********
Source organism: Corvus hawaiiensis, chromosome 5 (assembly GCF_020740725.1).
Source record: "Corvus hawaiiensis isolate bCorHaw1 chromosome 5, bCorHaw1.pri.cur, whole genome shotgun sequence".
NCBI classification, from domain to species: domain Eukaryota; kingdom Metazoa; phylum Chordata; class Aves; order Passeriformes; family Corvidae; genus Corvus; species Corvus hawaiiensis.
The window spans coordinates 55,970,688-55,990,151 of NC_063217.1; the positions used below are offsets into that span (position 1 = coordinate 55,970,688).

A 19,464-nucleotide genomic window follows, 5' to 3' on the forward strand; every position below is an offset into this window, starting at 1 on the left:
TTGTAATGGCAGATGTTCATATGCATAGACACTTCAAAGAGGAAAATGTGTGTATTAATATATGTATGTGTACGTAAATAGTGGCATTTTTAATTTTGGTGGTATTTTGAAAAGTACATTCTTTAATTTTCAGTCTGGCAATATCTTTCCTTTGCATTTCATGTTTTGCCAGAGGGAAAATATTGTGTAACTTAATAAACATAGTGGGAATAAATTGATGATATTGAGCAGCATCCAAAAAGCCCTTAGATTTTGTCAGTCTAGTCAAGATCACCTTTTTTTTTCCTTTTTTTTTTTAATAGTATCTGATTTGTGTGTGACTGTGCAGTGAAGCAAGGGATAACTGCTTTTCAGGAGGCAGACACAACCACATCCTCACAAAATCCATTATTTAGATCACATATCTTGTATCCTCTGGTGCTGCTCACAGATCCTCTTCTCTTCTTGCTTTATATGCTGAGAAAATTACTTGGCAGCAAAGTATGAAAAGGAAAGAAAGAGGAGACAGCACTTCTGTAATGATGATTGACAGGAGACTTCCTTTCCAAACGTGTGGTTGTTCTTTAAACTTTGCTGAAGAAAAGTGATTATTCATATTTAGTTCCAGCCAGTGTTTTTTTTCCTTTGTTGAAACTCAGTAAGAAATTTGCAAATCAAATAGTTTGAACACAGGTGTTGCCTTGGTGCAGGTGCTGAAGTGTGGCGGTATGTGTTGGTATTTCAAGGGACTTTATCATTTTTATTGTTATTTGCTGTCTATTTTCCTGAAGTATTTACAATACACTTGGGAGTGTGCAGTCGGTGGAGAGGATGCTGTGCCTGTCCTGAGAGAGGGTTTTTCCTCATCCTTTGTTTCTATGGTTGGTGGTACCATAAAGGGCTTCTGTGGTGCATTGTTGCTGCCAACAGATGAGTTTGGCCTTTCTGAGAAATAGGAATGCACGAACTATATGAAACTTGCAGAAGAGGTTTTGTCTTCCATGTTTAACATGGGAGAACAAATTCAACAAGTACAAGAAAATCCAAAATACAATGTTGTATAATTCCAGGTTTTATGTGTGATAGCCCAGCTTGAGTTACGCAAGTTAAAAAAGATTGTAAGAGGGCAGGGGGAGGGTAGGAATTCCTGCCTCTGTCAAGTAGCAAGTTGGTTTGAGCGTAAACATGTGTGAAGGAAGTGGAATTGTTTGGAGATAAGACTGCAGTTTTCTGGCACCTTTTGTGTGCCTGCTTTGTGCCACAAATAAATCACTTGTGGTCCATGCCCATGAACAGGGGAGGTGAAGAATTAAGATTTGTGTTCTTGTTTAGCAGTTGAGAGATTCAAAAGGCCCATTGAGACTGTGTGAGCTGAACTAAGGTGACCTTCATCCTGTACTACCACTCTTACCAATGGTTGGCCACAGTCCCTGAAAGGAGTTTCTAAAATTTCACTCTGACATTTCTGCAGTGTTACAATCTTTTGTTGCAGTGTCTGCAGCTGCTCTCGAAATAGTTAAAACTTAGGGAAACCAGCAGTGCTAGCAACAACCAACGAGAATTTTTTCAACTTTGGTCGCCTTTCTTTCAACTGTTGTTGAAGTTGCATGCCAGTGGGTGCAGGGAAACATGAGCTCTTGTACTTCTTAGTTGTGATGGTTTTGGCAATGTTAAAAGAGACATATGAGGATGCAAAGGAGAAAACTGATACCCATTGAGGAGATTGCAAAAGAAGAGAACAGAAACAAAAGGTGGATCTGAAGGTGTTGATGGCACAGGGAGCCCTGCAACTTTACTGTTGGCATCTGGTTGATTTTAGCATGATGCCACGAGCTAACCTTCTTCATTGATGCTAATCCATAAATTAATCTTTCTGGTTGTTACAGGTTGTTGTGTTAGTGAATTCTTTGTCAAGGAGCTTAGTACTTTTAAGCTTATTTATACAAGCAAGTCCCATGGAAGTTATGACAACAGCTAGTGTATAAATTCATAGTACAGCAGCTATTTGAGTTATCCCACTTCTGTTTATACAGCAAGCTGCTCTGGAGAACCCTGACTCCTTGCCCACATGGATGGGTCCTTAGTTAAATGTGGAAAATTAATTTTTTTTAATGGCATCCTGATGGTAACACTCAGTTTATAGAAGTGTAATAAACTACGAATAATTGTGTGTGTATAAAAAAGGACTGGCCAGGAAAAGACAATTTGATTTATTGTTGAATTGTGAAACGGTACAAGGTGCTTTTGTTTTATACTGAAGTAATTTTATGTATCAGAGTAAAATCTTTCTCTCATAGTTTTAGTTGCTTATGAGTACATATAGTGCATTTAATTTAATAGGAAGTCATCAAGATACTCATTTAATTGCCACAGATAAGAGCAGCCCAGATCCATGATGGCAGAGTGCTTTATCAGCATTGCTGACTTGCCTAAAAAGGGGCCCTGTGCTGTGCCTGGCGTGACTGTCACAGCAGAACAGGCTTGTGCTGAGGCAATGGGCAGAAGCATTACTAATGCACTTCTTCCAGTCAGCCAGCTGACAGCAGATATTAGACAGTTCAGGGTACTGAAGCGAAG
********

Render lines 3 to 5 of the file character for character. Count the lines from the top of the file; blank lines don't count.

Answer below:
NCBI classification, from domain to species: domain Eukaryota; kingdom Metazoa; phylum Chordata; class Aves; order Passeriformes; family Corvidae; genus Corvus; species Corvus hawaiiensis.
The window spans coordinates 55,970,688-55,990,151 of NC_063217.1; the positions used below are offsets into that span (position 1 = coordinate 55,970,688).

A 19,464-nucleotide genomic window follows, 5' to 3' on the forward strand; every position below is an offset into this window, starting at 1 on the left: